When people talk about voyaging to the ends of the earth, Madagascar is one of those mythical, exotic, far-flung places that qualifies as an ‘end.’ It almost seems to fall off the globe, hanging as it does near the edge of southeastern Africa. About three times the size of Missouri, Madagascar is the world’s fourth-largest island. Separated from the mainland by the Mozambique Channel, less than 300 miles wide, one would think that this small chunk of land broke off of the larger continent to set sail into the Indian Ocean on its own. One reaches Madagascar today by an easy four-hour flight out of Johannesburg, South Africa.

Madagascar is a magical place, filled with kind people, odd animals and fascinatingly peculiar plants. There are so many rare endemic species on the island that it inspired Norman Meyers to coin the phrase ‘biodiversity hot spots’ in 1988 to describe such biologically rich and fleetingly fragile places. Madagascar has more than 13,000 different species of flowering plants, including some 900 species of orchids. With more than 90 percent of these species growing only on this island and nowhere else in the world (botanists call them endemic plants), this hot spot is of particular botanical interest.

Madagascar—the centerpiece of the 2013 Missouri Botanical Garden Orchid Show

One begins the long journey to hunt for orchids in Madagascar by entering the Garden’s Ridgway Visitor Center. You immediately leave St. Louis behind and enter into a wild world filled with jewel-like blossoms, arching trees and moist, tropical air. Showcased in the entry hall at the beginning of the show are many specimens of rare and endemic Malagasy orchids. One of the most unusual is the white-flowered, star-like Anagraecum, an endemic orchid with an unusually long nectar spur. This floral appendage may reach a foot in length and is filled with sweet nectar to attract insects, which bring pollen needed for fertilization and seed set. In 1862, when Charles Darwin first observed preserved specimens of Anagraecum flowers, he postulated that there must be a special pollinator with a very long proboscis to reach deeply into the tube for nectar. About 50 years later, scientists recorded the hawk moth that pollinates it, Xanthopan morganii, and discovered it did indeed have a proboscis just as long as the spur. Blanche Wagner, the Garden’s head orchid grower, was delighted that one of the Garden’s Anagraecum specimens cooperated in blooming just in time for the opening of the show.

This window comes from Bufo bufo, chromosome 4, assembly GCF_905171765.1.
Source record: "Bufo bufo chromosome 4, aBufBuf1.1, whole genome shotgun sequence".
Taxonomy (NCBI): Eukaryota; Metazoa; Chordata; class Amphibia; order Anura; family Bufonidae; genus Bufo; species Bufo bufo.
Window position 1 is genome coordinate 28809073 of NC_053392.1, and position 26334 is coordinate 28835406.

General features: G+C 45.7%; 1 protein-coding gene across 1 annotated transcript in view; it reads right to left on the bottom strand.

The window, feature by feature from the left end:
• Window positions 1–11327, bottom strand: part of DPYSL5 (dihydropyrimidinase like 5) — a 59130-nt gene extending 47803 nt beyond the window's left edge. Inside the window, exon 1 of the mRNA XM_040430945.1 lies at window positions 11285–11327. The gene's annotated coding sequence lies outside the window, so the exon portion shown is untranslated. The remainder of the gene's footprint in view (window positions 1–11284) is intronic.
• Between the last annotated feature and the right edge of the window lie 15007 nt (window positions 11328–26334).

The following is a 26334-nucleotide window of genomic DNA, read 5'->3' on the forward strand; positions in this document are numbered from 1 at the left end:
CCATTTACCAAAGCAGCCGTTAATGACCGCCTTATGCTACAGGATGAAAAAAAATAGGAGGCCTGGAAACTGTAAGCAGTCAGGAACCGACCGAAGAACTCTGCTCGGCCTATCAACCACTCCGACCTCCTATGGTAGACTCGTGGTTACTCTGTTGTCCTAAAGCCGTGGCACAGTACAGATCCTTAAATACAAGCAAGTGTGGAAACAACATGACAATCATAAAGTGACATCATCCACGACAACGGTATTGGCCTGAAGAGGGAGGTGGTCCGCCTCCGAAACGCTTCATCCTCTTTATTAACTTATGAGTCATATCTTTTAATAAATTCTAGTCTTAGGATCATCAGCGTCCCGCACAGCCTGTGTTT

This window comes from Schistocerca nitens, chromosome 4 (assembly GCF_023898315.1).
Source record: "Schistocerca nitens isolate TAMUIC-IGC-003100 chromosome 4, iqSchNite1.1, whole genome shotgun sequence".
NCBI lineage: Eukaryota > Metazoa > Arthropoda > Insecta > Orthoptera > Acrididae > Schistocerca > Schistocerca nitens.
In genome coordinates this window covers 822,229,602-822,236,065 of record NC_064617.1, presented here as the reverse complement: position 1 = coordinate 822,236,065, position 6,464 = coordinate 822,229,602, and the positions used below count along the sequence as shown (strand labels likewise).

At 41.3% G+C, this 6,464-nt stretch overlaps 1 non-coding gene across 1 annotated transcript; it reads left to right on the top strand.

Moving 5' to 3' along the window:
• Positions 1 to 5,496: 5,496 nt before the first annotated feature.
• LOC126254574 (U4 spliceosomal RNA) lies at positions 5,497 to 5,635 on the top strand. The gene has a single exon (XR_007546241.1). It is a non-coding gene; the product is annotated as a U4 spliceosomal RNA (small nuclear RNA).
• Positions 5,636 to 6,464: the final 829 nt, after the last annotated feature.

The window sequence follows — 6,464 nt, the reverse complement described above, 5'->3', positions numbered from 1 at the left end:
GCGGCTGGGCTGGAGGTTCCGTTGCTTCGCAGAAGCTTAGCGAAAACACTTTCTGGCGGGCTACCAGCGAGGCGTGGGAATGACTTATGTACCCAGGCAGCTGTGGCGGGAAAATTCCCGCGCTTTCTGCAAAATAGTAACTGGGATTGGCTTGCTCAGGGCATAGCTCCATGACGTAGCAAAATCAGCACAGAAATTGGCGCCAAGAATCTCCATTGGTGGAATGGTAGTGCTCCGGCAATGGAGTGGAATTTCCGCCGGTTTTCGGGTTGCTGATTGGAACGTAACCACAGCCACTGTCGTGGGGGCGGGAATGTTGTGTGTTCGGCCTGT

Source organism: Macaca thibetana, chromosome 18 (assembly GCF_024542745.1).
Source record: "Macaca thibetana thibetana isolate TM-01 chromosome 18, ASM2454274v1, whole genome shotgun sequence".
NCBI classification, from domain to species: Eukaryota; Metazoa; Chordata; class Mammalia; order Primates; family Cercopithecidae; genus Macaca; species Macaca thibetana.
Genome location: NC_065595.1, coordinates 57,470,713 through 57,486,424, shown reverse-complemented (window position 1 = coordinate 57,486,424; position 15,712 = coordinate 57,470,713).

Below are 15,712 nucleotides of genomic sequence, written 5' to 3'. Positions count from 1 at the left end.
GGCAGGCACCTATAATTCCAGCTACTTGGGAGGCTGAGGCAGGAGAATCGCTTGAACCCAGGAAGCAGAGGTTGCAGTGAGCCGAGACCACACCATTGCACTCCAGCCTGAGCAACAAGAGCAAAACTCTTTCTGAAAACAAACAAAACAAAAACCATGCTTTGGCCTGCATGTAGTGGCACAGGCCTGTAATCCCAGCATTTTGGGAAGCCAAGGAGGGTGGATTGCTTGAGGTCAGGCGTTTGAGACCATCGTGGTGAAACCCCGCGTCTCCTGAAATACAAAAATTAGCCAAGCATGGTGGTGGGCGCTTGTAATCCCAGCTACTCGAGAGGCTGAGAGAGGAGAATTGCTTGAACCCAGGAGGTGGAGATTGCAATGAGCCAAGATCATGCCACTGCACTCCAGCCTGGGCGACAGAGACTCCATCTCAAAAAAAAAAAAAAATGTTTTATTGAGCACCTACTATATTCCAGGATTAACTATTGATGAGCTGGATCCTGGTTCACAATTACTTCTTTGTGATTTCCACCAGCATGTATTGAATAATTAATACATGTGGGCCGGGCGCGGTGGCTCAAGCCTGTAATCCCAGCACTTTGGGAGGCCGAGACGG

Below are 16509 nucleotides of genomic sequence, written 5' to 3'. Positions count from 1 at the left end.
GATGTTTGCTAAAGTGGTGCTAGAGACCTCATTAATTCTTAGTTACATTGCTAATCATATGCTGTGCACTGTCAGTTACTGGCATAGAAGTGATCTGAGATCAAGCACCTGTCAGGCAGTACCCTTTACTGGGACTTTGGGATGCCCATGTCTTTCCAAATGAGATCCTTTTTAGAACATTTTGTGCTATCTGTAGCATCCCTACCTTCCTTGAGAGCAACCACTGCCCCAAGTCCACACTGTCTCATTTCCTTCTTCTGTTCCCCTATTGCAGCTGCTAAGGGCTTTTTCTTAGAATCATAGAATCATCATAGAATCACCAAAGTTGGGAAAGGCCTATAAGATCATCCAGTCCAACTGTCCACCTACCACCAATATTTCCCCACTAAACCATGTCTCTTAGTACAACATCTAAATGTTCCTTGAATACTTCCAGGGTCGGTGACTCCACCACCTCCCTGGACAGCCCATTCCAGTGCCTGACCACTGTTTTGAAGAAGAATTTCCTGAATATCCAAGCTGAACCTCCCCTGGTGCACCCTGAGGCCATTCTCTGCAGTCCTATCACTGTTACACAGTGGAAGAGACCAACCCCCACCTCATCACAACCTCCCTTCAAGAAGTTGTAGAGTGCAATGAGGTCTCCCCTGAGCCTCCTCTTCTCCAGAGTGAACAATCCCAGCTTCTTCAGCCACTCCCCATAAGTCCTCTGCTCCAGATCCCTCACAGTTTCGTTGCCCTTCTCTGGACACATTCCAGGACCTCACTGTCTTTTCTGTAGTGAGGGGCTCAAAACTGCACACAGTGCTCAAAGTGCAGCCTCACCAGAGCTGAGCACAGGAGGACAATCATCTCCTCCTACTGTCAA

The centerpiece of this year’s orchid show is the Malagasy village. Thatched huts with locally handcrafted items and tools are integrated into the landscape. The Malagasy people are extremely talented in their use of local materials for crafts and utility items. Mats and baskets are made from palm fronds or wetland rushes, while fabrics are hand-woven from a local raw silk. Rattans are crafted into furniture, palm raffias into hats and handbags.

MBG in Madagascar

In the early 1970s, then-Garden president Peter Raven decided that two botanically important places should receive priority in Garden research planning. They were New Caledonia in the South Pacific and Madagascar. Both had extremely high numbers of interesting and rare plants and were islands where conservation efforts were badly needed. Early botanical research in Madagascar was done by aroid specialist Dr. Tom Croat and the late Dr. Al Gentry. Political problems interrupted work in Madagascar in 1979, but things improved enough by the early 1980s for full-time scientists to resume work on the island. That program, begun 40 years ago, has continued and become the largest off-campus research center of the MBG family and has a staff of more than 100 native Malagasy researchers.

The plants collected in Madagascar are catalogued in an impressive database. Much like Google Earth, you can zoom in to see where specimens have been collected. This enables scientists to use the taxonomic base to conduct threat analysis studies and to identify especially rich and fragile areas in need of special protection. Garden observations have been used to help determine the boundaries for a number of new protected areas.

Conservation and Survival